Nicholas P. Cumer, 25, a graduate student in Pennsylvania who was in Dayton as a part of his internship at the Maple Tree Cancer Alliance. His friends, all co-workers at a cancer treatment, had taken him out for some fun in the Oregon District on Saturday night. The group was standing on Fifth Street when the attack began. Seconds later, Cumer was dead and two of his friends had been shot, though they survived their injuries. One of Cumer's friends called the caregiver "an extraordinary human being."
Thomas J. McNichols, 25, known as TeeJay , was a tall father of four who was living with his aunt in the Dayton's Westwood neighborhood. His aunt told reporters he was a "gentle giant." He worked a Dayton-area factory, and had gone to Oregon District on Saturday night with his cousin.
Beatrice N. Warren-Curtis, 36, a mother of one who recently moved to Dayton.
Monica E. Brickhouse, 39, a native of Springfield, Ohio, who lived in Virginia and ran her own business.
Two people who went to high school with Betts told the Associated Press that he was suspended from school at least two times after threatening classmates:
Both former classmates told the Associated Press that Betts was suspended during their junior year at suburban Bellbrook High School after a hit list was found scrawled in a school bathroom. That followed an earlier suspension after Betts came to school with a list of female students he wanted to sexually assault …
The AP found contemporaneous news accounts of the hit list in the Dayton Daily News, but Betts wasn't identified, because he was 17 at the time. After the discovery of the 2012 hit list, around a third of Betts's classmates reportedly skipped school.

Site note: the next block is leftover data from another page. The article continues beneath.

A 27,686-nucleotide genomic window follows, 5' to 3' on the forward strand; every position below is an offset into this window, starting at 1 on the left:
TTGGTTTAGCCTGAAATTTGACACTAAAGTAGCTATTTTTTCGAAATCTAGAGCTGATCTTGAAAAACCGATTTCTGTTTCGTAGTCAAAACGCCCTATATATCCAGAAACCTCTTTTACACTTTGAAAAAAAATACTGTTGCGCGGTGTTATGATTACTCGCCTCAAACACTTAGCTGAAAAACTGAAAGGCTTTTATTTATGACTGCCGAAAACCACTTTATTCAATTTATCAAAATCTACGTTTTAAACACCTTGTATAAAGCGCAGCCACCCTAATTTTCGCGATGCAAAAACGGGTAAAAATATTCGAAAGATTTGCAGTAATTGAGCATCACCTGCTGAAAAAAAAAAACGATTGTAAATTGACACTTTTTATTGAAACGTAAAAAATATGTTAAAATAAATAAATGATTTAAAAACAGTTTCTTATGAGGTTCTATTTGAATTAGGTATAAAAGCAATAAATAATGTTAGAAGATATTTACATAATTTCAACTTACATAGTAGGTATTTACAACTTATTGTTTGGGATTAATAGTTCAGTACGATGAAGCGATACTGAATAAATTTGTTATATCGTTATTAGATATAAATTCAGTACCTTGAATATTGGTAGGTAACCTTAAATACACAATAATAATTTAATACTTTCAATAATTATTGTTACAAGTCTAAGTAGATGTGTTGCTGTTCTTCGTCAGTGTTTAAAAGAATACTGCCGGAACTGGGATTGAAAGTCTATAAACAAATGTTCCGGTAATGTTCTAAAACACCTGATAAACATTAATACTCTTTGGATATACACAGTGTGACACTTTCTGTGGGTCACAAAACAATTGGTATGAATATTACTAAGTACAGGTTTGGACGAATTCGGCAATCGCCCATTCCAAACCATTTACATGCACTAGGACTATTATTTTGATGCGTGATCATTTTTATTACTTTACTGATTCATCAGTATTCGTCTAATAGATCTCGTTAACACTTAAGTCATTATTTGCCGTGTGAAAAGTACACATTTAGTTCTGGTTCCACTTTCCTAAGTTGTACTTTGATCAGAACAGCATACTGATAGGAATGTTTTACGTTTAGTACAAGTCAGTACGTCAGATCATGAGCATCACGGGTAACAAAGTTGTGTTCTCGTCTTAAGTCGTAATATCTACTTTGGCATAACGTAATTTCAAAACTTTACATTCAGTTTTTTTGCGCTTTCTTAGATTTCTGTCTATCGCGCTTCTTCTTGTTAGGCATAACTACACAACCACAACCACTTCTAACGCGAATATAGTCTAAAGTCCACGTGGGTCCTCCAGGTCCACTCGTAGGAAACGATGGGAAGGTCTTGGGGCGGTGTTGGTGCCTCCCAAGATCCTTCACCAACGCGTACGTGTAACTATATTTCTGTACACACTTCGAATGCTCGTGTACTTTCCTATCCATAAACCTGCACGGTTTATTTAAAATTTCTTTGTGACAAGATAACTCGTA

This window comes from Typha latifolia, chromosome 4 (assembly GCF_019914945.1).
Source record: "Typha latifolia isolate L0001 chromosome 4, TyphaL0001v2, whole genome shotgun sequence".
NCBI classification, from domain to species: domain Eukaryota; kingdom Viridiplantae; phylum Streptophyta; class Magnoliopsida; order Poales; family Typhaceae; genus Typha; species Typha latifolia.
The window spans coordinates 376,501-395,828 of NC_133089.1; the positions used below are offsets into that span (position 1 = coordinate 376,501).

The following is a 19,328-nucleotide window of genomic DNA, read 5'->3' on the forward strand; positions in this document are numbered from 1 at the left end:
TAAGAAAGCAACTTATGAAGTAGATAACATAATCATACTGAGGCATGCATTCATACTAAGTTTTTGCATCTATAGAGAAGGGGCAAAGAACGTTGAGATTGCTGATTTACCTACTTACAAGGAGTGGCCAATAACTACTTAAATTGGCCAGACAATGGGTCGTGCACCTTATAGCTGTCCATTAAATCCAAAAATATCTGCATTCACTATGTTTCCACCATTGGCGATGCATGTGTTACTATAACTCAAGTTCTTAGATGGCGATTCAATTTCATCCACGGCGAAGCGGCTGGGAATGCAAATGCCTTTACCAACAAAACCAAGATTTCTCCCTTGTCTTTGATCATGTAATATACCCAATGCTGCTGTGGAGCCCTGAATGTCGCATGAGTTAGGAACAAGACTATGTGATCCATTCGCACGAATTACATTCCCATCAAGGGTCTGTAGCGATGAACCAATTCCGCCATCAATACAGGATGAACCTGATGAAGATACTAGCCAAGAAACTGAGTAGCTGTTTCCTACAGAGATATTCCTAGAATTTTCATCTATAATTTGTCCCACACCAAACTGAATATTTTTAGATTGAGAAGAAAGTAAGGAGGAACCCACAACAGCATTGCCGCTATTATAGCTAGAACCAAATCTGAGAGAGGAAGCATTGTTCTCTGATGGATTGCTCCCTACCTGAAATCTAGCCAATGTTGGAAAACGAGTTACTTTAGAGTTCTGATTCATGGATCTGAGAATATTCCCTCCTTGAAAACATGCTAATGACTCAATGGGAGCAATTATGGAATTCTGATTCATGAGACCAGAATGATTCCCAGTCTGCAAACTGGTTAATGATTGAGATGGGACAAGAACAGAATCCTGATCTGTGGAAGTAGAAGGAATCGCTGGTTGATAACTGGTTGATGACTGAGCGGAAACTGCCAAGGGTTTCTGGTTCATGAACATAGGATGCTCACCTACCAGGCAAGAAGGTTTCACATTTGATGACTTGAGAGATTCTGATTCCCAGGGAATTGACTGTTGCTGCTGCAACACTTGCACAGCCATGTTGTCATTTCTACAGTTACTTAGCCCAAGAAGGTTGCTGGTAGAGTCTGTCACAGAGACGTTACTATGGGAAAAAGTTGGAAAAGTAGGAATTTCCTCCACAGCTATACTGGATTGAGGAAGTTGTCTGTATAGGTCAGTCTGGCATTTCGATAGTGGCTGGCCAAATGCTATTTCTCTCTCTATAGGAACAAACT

Adelia Johnson, who dated Betts earlier this year, told NBC News that she met him in a psychology class, and that the two had bonded over their struggles with depression. She said that Betts often spoke about mass murders — he showed her body-camera footage from the Pittsburgh synagogue shooter on their first date — and that they had once shot rifles together. Johnson said that Betts once told her that he "would have known that his actions were deplorable."
Johnson told the Toledo Blade that while Betts had once drunkenly spoken of wanting to hurt people, she didn't think he was actually capable of such actions. She said she broke off the relationship after he attempted to deliver a letter to an ex-girlfriend whose address he had tracked down, with text to the effect of "Welcome to the neighborhood. You can't escape your past."
Further discussions with Betts's former classmates by the Dayton Daily News reveal someone whose thoughts could be so violent they disturbed even him, as one woman recalled. She told the paper that Betts once confessed to her that he'd thought "about tying her up and slitting her throat," and that he was scared of such thoughts. She said she and her parents went to the police, but they didn't take her seriously.
Another former classmate, David Partridge, said he reported Betts to the police over the hit list and he was taken into custody. "I want people in Dayton and I want people in America all to know that this could have been prevented possibly," Partridge said.
"He bought these firearms legally, and this was an individual that had a repeated pattern of violent thoughts, speaking and behavior, for years," he continued. "Somebody knew that he was collecting weapons. People were around him when he was continuing to say disturbing, violent things."
A former friend, Will El-Fakir, told the Dayton Daily News that he cut ties with Betts after he pulled out a gun and held it to his head about five months ago. "He was getting a little violent with friends," El-Fakir said. "He started bringing guns around us for no particular reason."